Twenty degrees this morning, though the bright sunshine has returned to restart the warming cycle with a new week of spring weather in the offing. Now I will begin to search in earnest for the first hatches of the season. Despite the warmth of March I have seen only the little stoneflies, tempting to the trout in warmer climes, though ignored here once again. Olives should be on the water, though the bright skies which lead to warming rivers are not conducive to heavy emergences of these faithful little flies.
I am hopeful that the rivers’ flirtation with fifty degree temperatures has awakened the stream life, that those several warm days in March urged the nymphs forward in their last push to maturity. Early hatches are a rare blessing in the Catskills, one not seen by this angler in a decade. I can picture the cloud cover increasing on a warm afternoon, and a stirring of life in the quiet water. Tiny wings upon the surface, just a few, sporadic but there, and the first soft dimple appears. There, along the bank that was long in the glare of sunshine, but now lies in shadow! Was that trout there all along?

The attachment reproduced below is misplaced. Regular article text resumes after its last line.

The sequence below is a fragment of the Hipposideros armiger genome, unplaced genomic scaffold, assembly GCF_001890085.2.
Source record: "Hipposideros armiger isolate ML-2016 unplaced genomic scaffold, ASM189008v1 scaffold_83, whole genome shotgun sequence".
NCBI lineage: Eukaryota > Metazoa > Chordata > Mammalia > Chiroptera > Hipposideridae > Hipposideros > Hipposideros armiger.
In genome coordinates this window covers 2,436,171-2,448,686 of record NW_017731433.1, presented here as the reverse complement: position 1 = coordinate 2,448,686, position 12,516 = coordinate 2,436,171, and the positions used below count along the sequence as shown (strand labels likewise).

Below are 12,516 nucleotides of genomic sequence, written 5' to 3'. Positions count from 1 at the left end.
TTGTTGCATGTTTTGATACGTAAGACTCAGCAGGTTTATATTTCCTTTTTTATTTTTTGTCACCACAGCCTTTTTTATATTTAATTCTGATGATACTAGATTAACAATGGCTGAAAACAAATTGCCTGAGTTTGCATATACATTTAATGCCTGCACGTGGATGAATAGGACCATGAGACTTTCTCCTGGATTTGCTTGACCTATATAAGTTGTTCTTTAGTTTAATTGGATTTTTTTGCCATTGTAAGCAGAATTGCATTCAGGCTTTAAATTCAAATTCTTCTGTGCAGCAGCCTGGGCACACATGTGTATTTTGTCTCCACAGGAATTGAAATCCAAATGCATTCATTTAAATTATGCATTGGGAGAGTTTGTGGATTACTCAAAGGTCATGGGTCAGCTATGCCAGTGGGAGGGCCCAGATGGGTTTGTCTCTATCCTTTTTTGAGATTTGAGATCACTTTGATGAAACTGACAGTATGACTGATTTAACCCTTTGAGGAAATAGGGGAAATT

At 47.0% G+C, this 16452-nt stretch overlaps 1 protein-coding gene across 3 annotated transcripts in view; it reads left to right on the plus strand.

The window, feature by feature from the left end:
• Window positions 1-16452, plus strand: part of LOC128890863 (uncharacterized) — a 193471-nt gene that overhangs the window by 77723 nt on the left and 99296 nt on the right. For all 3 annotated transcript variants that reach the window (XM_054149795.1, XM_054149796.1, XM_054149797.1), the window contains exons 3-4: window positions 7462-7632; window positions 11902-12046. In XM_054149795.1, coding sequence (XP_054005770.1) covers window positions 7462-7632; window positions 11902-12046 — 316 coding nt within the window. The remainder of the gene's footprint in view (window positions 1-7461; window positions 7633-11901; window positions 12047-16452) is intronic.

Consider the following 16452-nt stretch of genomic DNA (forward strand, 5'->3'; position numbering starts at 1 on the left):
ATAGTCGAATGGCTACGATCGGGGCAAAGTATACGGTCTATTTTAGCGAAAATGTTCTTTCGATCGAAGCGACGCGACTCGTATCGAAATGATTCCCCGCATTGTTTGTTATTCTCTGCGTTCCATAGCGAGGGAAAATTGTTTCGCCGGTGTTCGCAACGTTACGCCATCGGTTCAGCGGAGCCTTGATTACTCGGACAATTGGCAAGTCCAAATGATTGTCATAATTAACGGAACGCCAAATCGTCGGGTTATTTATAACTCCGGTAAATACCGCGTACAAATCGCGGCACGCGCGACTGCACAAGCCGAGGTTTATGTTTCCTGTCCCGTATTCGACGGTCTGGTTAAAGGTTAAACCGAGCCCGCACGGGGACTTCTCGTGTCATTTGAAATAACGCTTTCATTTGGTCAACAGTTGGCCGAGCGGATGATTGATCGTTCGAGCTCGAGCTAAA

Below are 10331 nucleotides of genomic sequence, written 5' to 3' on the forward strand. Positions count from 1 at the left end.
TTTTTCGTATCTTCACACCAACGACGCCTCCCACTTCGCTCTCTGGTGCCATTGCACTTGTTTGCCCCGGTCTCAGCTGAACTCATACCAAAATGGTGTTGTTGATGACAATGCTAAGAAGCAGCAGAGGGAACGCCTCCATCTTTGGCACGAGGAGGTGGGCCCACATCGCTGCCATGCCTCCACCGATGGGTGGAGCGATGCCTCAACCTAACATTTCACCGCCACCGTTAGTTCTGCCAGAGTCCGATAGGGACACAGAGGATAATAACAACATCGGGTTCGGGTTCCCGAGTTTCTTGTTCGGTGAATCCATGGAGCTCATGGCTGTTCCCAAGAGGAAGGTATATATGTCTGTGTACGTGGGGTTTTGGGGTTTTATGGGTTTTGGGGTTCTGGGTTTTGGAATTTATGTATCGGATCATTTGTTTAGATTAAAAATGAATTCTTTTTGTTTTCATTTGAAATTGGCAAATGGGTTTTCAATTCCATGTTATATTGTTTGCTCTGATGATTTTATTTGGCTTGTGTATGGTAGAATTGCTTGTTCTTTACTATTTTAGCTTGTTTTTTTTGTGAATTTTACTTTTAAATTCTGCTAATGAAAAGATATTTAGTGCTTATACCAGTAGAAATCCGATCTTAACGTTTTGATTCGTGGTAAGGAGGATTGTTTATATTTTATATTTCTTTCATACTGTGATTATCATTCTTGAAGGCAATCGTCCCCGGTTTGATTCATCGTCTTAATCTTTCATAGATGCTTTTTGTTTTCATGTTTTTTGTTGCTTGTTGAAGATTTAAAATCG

Fingers tremble knotting a wisp of silk and CDC to the thin tippet; shoulders tighten with anticipation, and eyes scan for the proper casting station. The lobbing stroke of winter and weighted flies is abandoned now, and the wrist action is crisp and short. The tight loop unrolls smoothly and the leader kicks, its energy expended just above the surface, and floats down in soft curves. Dimple, pause and tighten…feel the essence of life in the cane, the electric charge to the spirit brings pure emotion.